The Forest World and Human Life Compared.—Remarkable-sized Trees, Where Found.—The Largest and Oldest Specimens in the World.—Adanson's Experience of the Age of Trees.—"The African Baobab," "Californian Pine," "American Cypress," "The Tree Shelter of Cortez," "The Chestnut-tree of Mount Etna," " The Babylonian Tree," " The Wiirtemberg Linden-tree," " The Ancient Oaks of England," "The Old Walnut-tree of the Balkans," "The Banyan-tree of Ceylon," "The Ancient Cedar Forest of Lebanon," "The Feathery Cocoanut and Fan-like Palmyra of India," "The Date-tree," "American Trees of Historic Fame," "The Walnut-tree," "The Soap Plant of California," "The Mulberry-tree," "The Jonesia Asika" and "The Tamala of India," "The Shakespearian Mulberry," " The Wadsworth Oak of New York," " The Live-oaks of Florida," and the Grand Oaks of Europe variously and separately Described.—The Oriental Mulberry Proverb.—A Quotation from Genesis.
Teee-life all over the world, in every age and every clime, under Southern sunny skies or the bleak, bare heavens of the North, has its wonderful giant-like mon-archs, its hoary old sages, rugged with age, its poetical love-dreaming and love-suggesting specimens, and its useful plain, honest members. In fact, like the human life, the forest denizens have their world within themselves, their kings and sages and plebeian races.
The subject is a vast one; thousands of trees bear names or attributes worthy of description. The most remarkable trees, as to size, are the baobab of Africa, the coniferse of Upper California, the banyan of India, the lindens of Germany, and the oaks and yews of England.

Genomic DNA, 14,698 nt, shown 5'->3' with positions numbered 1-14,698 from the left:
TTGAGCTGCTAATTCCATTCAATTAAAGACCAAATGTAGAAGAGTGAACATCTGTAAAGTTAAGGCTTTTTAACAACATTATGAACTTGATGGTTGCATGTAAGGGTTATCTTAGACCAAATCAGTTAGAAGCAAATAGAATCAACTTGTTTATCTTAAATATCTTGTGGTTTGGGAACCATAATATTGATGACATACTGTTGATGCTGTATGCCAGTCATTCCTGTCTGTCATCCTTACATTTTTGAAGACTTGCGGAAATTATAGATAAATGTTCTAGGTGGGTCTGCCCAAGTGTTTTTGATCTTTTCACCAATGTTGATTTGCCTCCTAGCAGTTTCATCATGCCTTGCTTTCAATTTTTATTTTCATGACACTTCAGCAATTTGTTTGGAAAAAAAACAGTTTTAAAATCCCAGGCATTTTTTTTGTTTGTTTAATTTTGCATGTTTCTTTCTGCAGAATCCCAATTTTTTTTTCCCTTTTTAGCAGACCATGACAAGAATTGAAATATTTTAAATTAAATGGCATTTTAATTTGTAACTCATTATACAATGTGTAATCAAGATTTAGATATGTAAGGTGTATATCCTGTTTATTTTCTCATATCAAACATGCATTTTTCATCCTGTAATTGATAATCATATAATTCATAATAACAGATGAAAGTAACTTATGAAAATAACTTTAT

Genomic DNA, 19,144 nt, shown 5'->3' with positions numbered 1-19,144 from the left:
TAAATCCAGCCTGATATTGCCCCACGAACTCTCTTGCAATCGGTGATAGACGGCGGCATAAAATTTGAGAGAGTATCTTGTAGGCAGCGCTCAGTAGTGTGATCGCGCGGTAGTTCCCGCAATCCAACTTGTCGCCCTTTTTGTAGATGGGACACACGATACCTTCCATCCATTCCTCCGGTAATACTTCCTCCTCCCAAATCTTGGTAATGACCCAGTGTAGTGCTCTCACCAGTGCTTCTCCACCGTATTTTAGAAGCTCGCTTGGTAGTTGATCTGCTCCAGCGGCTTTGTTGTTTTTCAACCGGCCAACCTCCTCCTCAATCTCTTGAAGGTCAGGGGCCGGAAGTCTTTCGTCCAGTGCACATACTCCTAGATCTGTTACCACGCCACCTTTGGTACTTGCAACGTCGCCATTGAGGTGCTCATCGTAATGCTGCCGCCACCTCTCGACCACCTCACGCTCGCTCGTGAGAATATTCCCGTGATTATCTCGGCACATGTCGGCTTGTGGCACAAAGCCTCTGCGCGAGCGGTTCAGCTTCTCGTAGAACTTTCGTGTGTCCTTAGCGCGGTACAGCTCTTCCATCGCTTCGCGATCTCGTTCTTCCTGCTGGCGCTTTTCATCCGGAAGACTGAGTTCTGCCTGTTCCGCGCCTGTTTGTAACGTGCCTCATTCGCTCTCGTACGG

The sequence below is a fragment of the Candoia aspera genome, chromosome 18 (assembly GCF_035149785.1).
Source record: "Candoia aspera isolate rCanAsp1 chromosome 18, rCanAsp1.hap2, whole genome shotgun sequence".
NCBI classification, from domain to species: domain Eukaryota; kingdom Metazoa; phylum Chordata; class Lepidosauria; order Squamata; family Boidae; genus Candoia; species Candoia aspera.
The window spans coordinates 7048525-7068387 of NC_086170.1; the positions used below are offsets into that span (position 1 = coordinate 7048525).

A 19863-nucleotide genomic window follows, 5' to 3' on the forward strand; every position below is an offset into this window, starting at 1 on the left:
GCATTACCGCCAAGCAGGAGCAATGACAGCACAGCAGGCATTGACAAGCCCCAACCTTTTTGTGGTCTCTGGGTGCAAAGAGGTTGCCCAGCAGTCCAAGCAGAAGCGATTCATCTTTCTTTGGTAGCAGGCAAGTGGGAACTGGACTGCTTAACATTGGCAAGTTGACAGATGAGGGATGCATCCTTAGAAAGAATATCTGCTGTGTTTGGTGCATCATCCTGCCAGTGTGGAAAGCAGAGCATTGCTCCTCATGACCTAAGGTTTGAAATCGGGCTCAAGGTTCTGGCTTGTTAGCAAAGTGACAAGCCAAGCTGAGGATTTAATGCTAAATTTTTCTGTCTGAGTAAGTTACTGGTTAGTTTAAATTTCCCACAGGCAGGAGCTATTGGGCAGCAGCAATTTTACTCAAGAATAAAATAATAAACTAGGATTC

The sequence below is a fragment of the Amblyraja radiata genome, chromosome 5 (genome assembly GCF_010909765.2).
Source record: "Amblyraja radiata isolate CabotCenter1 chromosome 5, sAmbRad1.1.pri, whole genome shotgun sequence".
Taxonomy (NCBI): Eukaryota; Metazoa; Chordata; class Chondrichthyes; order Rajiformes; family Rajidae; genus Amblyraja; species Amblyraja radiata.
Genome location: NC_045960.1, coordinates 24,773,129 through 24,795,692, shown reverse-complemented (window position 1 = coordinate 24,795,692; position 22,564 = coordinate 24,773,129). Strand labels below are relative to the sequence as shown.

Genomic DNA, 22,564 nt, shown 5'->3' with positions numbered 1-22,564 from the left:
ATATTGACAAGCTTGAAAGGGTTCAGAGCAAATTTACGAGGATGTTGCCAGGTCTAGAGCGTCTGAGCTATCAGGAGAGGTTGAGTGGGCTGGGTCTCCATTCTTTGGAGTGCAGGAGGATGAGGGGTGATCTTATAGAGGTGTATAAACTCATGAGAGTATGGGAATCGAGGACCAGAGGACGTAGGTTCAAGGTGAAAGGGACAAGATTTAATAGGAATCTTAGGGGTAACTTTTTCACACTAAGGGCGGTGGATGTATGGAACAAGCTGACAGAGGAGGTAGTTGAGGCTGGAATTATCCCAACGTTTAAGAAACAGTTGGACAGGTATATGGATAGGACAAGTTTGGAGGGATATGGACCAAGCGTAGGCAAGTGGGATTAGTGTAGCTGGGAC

The African baobab is held by botanists to be the oldest and largest specimen of vegetable growth in the world. Adanson saw one in the Cape Verde Islands within whose trunk, overlaid by three hundred close layers of wood, he discovered an inscription carved by two English travellers three centuries before. By the aid and position of this inscription he was able to arrive at a correct estimate not only of the length of time which it took the tree to grow or increase in size, but the exact age of the tree itself, which he puts down at five thousand one hundred and fifty years. The stem ordinarily attains only ten or twelve feet in height, but is thirty - four feet in diameter; this immense foundation being necessary to support the foliage that grows on it. The main branch rises perpendicularly sixty feet in diameter, and from it shoot other branches, extending horizontally fifty or more feet on all sides, and which, being loaded with the most exuberant growth of leaves, forms a verdant crown of something like one hundred and sixty feet in diameter; a single tree giving thus the appearance of a forest. It is called by a name which signifies "a thousand years," which would seem to be in agreement with the calculation of its age by all herbalists. A group of these baobab trees, crowning the summit of its rocks, gives the name of the Cape Verde Isles—" Green Cape." The next in size, and of course in age, are the celebrated pines of California, known by various popular names among the miners and other inhabitants of the district in which they grow: " The mammoth Washington Tree," which was discovered by the naturalist Lob on the Sierra Nevada, at an elevation of five thousand feet; " The Miner's Cabin," which is large enough for a comfortable dwelling-place, being a hollow tree three hundred feet high, with an excavation seventeen feet in breadth and thirty feet in circumference ; " The Three Sisters," three trees which, springing from one root, are so interlaced as to appear but one tree; another," The Riding School," has been blown down by a terrible storm which swept over the valley. It has a hoUow stem into which a horse may be ridden for seventy-five feet and turned around.